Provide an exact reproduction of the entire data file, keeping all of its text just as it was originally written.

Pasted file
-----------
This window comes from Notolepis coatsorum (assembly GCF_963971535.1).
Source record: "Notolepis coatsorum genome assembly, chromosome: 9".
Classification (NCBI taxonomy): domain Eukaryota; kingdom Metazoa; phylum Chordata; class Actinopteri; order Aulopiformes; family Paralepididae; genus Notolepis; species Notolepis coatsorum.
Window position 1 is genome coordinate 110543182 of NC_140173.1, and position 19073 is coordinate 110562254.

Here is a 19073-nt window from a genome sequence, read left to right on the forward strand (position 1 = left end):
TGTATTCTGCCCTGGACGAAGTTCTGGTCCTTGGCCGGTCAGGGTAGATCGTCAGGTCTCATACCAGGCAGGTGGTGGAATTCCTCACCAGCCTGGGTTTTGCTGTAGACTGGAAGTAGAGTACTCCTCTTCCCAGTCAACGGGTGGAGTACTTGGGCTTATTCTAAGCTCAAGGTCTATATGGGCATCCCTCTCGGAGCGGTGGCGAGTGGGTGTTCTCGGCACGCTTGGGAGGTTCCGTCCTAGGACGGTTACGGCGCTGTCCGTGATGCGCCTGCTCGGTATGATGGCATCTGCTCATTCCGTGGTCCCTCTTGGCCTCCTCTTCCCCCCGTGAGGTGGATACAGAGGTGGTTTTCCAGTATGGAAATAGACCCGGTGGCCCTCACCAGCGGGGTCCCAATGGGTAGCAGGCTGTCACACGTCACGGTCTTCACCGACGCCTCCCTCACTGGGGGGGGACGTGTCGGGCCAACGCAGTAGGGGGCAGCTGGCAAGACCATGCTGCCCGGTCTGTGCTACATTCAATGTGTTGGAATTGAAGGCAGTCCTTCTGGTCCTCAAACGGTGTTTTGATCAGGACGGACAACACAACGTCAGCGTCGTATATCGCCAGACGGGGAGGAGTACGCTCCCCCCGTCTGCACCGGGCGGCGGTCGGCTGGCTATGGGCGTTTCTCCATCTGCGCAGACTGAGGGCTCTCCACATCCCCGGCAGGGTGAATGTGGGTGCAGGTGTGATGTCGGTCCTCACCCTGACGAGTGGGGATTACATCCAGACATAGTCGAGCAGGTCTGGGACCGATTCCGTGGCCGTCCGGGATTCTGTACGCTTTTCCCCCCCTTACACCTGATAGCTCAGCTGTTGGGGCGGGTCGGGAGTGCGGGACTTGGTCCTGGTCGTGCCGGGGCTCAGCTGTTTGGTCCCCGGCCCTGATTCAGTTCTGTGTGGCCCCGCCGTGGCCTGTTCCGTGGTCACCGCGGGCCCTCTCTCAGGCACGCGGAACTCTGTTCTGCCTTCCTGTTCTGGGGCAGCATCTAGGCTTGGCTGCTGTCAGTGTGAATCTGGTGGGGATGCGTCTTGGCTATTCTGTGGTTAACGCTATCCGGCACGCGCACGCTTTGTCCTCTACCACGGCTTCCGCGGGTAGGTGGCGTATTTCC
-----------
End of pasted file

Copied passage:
This window comes from Notolepis coatsorum (assembly GCF_963971535.1).
Source record: "Notolepis coatsorum genome assembly, chromosome: 9".
Classification (NCBI taxonomy): domain Eukaryota; kingdom Metazoa; phylum Chordata; class Actinopteri; order Aulopiformes; family Paralepididae; genus Notolepis; species Notolepis coatsorum.
Window position 1 is genome coordinate 110543182 of NC_140173.1, and position 19073 is coordinate 110562254.

Here is a 19073-nt window from a genome sequence, read left to right on the forward strand (position 1 = left end):
TGTATTCTGCCCTGGACGAAGTTCTGGTCCTTGGCCGGTCAGGGTAGATCGTCAGGTCTCATACCAGGCAGGTGGTGGAATTCCTCACCAGCCTGGGTTTTGCTGTAGACTGGAAGTAGAGTACTCCTCTTCCCAGTCAACGGGTGGAGTACTTGGGCTTATTCTAAGCTCAAGGTCTATATGGGCATCCCTCTCGGAGCGGTGGCGAGTGGGTGTTCTCGGCACGCTTGGGAGGTTCCGTCCTAGGACGGTTACGGCGCTGTCCGTGATGCGCCTGCTCGGTATGATGGCATCTGCTCATTCCGTGGTCCCTCTTGGCCTCCTCTTCCCCCCGTGAGGTGGATACAGAGGTGGTTTTCCAGTATGGAAATAGACCCGGTGGCCCTCACCAGCGGGGTCCCAATGGGTAGCAGGCTGTCACACGTCACGGTCTTCACCGACGCCTCCCTCACTGGGGGGGGACGTGTCGGGCCAACGCAGTAGGGGGCAGCTGGCAAGACCATGCTGCCCGGTCTGTGCTACATTCAATGTGTTGGAATTGAAGGCAGTCCTTCTGGTCCTCAAACGGTGTTTTGATCAGGACGGACAACACAACGTCAGCGTCGTATATCGCCAGACGGGGAGGAGTACGCTCCCCCCGTCTGCACCGGGCGGCGGTCGGCTGGCTATGGGCGTTTCTCCATCTGCGCAGACTGAGGGCTCTCCACATCCCCGGCAGGGTGAATGTGGGTGCAGGTGTGATGTCGGTCCTCACCCTGACGAGTGGGGATTACATCCAGACATAGTCGAGCAGGTCTGGGACCGATTCCGTGGCCGTCCGGGATTCTGTACGCTTTTCCCCCCCTTACACCTGATAGCTCAGCTGTTGGGGCGGGTCGGGAGTGCGGGACTTGGTCCTGGTCGTGCCGGGGCTCAGCTGTTTGGTCCCCGGCCCTGATTCAGTTCTGTGTGGCCCCGCCGTGGCCTGTTCCGTGGTCACCGCGGGCCCTCTCTCAGGCACGCGGAACTCTGTTCTGCCTTCCTGTTCTGGGGCAGCATCTAGGCTTGGCTGCTGTCAGTGTGAATCTGGTGGGGATGCGTCTTGGCTATTCTGTGGTTAACGCTATCCGGCACGCGCACGCTTTGTCCTCTACCACGGCTTCCGCGGGTAGGTGGCGTATTTCC